“We found him!” Philip said. “The one Moses promised; the one the prophets told us would come to save us. He’s here! The son of Joseph from Nazareth will save us.” And Nathanael scoffed. Come on. Everyone knows the Messiah comes from Bethlehem. Nothing of consequence comes from Nazareth.
Son of Joseph. Nothing good. And only a brief conversation later, Nathanael calls Jesus Son of God. King of Israel. It’s amazing how understanding changes when we meet Jesus. He throws out all of our assumptions about God and replaces them with love.
But how did this strange, brief conversation change Nathanael’s mind? It wasn’t just about seeing him under the fig tree. Nathanael started by telling Philip that nothing good comes from Nazareth. But when he came face to face with Jesus, Jesus said the strangest thing: “Here is an Israelite in whom there is no deceit.” It has nothing to do with Nathanael’s unnatural innocence but with the history of Israel.
Israel’s founder was Jacob—named ‘Israel’ by God. Israel means ‘struggles with God.’ But Jacob means ‘deceit’ or ‘trickster.’ Jacob was the one who tricked his older twin Esau out of his rightful blessing and inheritance. When Jesus makes his strange statement, he’s throwing Nathanael’s comment right back at him. The comment Nathanael made far from the presence of Jesus. And when Nathanael picks up on the little jab—if nothing good comes from Nazareth, what could possibly be said about Israel—he gets it. This is someone special. Philip was right. This man is from God.
And Nathanael does a complete 180. But Jesus doesn’t stop there. He makes another reference to Jacob when he says that even bigger things will happen. Nathanael will see the heaven opened and the angels of God ascending and descending upon the Son of Man—just like Jacob saw the angels ascending and descending in his dream. And when Jacob woke, he said, “Surely God is in this place and I did not know it.”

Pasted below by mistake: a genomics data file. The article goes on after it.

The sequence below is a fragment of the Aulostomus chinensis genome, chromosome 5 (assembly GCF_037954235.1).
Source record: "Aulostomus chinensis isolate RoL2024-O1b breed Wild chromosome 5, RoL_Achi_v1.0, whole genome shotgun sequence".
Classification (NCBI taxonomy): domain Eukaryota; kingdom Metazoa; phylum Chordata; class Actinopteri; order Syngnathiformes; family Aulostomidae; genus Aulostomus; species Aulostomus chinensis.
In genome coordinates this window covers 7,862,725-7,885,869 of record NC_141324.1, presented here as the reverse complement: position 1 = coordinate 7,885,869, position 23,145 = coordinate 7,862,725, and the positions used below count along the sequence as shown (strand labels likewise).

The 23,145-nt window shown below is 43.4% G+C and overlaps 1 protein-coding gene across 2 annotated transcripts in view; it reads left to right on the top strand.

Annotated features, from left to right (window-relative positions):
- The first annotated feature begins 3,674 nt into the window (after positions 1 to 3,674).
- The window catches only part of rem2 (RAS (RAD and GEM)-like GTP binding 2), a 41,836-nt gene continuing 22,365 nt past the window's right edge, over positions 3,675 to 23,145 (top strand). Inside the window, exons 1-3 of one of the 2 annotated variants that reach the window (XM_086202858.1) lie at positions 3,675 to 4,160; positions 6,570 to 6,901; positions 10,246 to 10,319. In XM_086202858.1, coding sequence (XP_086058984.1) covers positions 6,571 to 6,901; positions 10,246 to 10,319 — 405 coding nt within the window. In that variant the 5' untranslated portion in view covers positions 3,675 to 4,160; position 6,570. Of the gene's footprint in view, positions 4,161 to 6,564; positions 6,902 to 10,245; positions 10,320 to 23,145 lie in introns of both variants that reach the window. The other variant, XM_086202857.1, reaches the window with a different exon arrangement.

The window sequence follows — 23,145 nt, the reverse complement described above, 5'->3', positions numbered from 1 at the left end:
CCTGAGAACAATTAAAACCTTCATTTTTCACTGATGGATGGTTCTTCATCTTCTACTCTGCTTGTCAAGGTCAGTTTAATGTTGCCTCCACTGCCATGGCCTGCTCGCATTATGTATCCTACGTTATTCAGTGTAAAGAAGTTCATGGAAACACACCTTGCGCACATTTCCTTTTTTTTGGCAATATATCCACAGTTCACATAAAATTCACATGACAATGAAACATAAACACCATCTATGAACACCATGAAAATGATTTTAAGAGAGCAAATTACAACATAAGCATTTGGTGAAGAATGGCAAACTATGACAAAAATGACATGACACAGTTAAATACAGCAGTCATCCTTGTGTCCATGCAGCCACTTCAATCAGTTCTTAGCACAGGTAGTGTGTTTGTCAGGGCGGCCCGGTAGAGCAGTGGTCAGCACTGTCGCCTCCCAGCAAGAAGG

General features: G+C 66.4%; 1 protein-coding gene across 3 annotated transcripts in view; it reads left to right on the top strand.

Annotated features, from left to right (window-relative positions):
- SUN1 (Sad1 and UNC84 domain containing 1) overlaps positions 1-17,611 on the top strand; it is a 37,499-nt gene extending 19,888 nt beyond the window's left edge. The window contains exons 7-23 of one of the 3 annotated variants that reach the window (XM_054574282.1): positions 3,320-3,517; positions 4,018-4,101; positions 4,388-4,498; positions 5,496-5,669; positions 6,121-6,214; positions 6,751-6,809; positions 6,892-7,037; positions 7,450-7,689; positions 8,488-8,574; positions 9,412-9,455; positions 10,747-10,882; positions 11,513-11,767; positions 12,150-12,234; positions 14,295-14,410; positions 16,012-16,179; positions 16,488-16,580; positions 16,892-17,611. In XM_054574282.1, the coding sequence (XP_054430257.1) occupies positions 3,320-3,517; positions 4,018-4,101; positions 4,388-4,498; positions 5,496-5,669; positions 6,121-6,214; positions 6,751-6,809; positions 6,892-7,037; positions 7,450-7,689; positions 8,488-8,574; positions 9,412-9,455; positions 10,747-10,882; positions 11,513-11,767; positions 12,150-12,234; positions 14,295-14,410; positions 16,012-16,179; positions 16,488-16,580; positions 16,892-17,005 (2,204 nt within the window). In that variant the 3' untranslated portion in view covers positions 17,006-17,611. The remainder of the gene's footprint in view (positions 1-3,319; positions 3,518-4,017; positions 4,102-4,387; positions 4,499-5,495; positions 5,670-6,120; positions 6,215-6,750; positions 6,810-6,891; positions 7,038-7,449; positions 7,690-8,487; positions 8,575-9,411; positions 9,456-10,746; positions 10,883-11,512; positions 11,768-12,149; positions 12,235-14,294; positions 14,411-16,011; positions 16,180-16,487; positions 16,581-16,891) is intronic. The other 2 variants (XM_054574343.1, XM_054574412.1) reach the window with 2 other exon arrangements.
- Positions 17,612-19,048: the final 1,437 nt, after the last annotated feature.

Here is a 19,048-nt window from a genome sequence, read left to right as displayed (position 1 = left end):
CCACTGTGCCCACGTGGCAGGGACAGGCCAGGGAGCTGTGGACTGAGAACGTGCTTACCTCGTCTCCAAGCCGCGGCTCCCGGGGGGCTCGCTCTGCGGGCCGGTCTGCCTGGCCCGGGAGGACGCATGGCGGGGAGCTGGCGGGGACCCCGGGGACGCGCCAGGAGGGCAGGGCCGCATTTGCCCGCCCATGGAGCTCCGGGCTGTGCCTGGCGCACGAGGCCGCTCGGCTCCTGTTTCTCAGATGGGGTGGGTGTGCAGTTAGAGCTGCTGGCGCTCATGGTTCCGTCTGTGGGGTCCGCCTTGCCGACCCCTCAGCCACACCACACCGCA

This is an ongoing theme for John’s gospel account. He is all about the process of recognizing God throughout his account. In the beginning was the Word, and the Word dwelt among us. “He was in the world…yet the world did not know him. His own people did not accept him.” Yet, some did. And soon after, John pointed to Jesus, saying “Here is the Lamb of God who takes away the sin of the world!” Yet, later he will send his disciples to Jesus to ask, “Are you really the one we’re waiting for, or will there be another?”
In the garden outside Jesus’ tomb, Mary Magdalene remains after finding the tomb empty. She weeps because she is certain grave robbers took his body. She asks the gardener to tell her the truth, and all he needs to say is her name. And her eyes are opened and she recognizes him as the risen Lord.
Recognition takes time. But more than that, it takes a personal encounter. And to be honest, that can be an uncomfortable experience. One that I suspect I tend to avoid. And these days, it has become easier to avoid. It’s become easier to avoid encountering anyone at all. I can stay home behind my computer—where it’s safe. And these days, it has become easier to look at people who identify as different than me with fear, with suspicion, even with contempt. And while I have proclaimed from this place a gospel that accepts people of color and people who are queer, I have also made it unsafe to be different in other ways.